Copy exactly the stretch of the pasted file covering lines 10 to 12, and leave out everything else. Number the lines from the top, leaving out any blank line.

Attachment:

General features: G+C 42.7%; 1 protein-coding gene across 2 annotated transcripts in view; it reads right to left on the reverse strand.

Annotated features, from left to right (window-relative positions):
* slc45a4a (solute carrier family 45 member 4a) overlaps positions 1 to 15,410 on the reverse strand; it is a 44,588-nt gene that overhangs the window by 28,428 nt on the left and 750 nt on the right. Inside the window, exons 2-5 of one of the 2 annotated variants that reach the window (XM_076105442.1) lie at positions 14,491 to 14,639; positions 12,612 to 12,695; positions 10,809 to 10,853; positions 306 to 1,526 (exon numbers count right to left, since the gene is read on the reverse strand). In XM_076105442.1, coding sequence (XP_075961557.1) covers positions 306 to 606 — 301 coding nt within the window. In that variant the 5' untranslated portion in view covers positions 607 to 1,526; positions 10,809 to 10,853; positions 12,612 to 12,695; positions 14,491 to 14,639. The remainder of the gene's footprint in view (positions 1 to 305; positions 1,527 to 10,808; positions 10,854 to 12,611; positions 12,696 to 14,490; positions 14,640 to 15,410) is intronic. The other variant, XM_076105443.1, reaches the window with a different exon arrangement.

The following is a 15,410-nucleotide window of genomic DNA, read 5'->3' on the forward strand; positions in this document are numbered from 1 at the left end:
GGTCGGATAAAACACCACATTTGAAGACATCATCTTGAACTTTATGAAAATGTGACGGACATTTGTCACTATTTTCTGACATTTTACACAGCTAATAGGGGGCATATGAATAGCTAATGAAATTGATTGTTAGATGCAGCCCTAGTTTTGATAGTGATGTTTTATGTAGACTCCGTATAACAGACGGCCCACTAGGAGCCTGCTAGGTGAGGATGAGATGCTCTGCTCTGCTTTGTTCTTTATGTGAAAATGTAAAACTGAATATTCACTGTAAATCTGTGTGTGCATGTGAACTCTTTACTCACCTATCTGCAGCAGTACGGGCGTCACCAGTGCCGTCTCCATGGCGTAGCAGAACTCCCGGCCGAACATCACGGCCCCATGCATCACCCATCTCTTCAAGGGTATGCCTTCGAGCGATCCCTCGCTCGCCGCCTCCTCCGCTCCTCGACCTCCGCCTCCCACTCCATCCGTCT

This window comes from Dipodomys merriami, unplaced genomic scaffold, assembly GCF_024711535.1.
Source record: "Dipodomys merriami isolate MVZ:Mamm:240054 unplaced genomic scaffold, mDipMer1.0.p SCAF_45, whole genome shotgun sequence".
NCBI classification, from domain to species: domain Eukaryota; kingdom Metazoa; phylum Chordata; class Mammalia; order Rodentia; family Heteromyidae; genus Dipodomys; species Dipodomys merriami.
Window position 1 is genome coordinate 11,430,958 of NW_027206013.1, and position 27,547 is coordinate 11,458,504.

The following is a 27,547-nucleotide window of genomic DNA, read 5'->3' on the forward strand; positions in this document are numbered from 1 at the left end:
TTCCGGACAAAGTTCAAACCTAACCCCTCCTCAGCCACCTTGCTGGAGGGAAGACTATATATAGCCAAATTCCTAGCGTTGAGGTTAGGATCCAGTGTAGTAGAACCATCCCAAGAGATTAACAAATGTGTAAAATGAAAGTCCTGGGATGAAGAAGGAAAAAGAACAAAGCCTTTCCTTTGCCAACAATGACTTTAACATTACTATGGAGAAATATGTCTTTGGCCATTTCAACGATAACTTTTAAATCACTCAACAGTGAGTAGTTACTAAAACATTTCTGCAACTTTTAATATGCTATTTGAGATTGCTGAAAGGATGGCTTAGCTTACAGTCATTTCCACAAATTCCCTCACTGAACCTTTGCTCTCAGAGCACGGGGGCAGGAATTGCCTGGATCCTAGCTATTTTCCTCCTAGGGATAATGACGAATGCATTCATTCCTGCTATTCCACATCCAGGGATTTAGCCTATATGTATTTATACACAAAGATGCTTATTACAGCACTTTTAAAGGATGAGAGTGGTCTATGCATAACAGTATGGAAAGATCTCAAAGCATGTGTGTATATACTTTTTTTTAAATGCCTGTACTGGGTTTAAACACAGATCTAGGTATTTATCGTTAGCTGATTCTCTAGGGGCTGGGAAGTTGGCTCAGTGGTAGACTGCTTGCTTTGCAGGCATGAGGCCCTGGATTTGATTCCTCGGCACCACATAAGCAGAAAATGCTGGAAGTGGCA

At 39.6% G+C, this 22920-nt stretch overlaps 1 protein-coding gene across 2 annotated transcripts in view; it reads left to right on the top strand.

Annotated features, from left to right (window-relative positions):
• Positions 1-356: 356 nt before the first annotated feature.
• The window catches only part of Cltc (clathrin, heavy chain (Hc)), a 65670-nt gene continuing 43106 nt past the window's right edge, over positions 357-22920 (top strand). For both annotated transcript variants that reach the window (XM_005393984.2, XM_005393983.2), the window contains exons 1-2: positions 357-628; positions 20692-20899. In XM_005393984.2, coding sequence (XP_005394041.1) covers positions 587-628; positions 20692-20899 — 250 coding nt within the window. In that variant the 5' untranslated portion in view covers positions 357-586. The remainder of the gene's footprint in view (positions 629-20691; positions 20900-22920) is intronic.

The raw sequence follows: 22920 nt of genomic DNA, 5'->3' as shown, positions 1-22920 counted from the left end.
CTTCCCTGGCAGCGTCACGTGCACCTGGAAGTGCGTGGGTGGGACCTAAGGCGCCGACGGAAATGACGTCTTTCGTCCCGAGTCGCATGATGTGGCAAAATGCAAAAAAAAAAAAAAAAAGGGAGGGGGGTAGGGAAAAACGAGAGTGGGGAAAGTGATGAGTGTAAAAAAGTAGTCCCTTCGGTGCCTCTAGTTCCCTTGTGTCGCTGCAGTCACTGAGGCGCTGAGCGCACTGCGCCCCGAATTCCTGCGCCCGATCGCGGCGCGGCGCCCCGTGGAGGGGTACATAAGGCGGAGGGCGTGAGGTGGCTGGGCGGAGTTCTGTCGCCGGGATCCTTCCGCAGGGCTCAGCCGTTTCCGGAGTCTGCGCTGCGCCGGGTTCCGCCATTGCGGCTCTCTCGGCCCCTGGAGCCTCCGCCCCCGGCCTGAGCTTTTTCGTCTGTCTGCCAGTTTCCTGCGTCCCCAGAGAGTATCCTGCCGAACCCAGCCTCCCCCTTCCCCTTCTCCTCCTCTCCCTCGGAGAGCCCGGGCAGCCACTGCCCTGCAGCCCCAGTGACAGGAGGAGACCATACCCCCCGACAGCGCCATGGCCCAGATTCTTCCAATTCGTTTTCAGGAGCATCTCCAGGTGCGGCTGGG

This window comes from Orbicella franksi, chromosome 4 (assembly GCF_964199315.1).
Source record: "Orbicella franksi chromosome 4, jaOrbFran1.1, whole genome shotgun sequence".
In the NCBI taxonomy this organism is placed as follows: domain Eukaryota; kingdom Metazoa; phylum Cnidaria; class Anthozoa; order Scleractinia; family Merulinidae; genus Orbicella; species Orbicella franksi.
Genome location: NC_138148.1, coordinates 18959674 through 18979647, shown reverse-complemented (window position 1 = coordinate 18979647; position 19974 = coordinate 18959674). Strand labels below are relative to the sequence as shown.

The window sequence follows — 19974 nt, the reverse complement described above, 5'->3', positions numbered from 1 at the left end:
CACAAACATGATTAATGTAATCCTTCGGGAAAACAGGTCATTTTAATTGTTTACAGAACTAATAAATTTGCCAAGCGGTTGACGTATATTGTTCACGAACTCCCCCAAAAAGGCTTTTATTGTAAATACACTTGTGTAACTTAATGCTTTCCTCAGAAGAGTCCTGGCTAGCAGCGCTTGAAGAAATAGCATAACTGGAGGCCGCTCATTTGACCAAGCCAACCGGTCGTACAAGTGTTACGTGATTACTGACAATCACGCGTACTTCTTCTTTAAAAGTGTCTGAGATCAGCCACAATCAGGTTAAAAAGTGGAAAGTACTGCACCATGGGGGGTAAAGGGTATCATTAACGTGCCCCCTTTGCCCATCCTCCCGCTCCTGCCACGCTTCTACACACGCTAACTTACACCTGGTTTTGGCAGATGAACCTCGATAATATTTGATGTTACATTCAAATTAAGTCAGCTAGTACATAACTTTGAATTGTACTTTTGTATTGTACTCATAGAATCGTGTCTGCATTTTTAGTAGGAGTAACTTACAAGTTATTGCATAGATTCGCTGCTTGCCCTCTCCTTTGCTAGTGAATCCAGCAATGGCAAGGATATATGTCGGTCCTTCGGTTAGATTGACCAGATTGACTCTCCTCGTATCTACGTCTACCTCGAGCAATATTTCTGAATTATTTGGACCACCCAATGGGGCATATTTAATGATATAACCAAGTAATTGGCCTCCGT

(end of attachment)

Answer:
The following is a 27,547-nucleotide window of genomic DNA, read 5'->3' on the forward strand; positions in this document are numbered from 1 at the left end:
TTCCGGACAAAGTTCAAACCTAACCCCTCCTCAGCCACCTTGCTGGAGGGAAGACTATATATAGCCAAATTCCTAGCGTTGAGGTTAGGATCCAGTGTAGTAGAACCATCCCAAGAGATTAACAAATGTGTAAAATGAAAGTCCTGGGATGAAGAAGGAAAAAGAACAAAGCCTTTCCTTTGCCAACAATGACTTTAACATTACTATGGAGAAATATGTCTTTGGCCATTTCAACGATAACTTTTAAATCACTCAACAGTGAGTAGTTACTAAAACATTTCTGCAACTTTTAATATGCTATTTGAGATTGCTGAAAGGATGGCTTAGCTTACAGTCATTTCCACAAATTCCCTCACTGAACCTTTGCTCTCAGAGCACGGGGGCAGGAATTGCCTGGATCCTAGCTATTTTCCTCCTAGGGATAATGACGAATGCATTCATTCCTGCTATTCCACATCCAGGGATTTAGCCTATATGTATTTATACACAAAGATGCTTATTACAGCACTTTTAAAGGATGAGAGTGGTCTATGCATAACAGTATGGAAAGATCTCAAAGCATGTGTGTATATACTTTTTTTTAAATGCCTGTACTGGGTTTAAACACAGATCTAGGTATTTATCGTTAGCTGATTCTCTAGGGGCTGGGAAGTTGGCTCAGTGGTAGACTGCTTGCTTTGCAGGCATGAGGCCCTGGATTTGATTCCTCGGCACCACATAAGCAGAAAATGCTGGAAGTGGCA

At 39.6% G+C, this 22920-nt stretch overlaps 1 protein-coding gene across 2 annotated transcripts in view; it reads left to right on the top strand.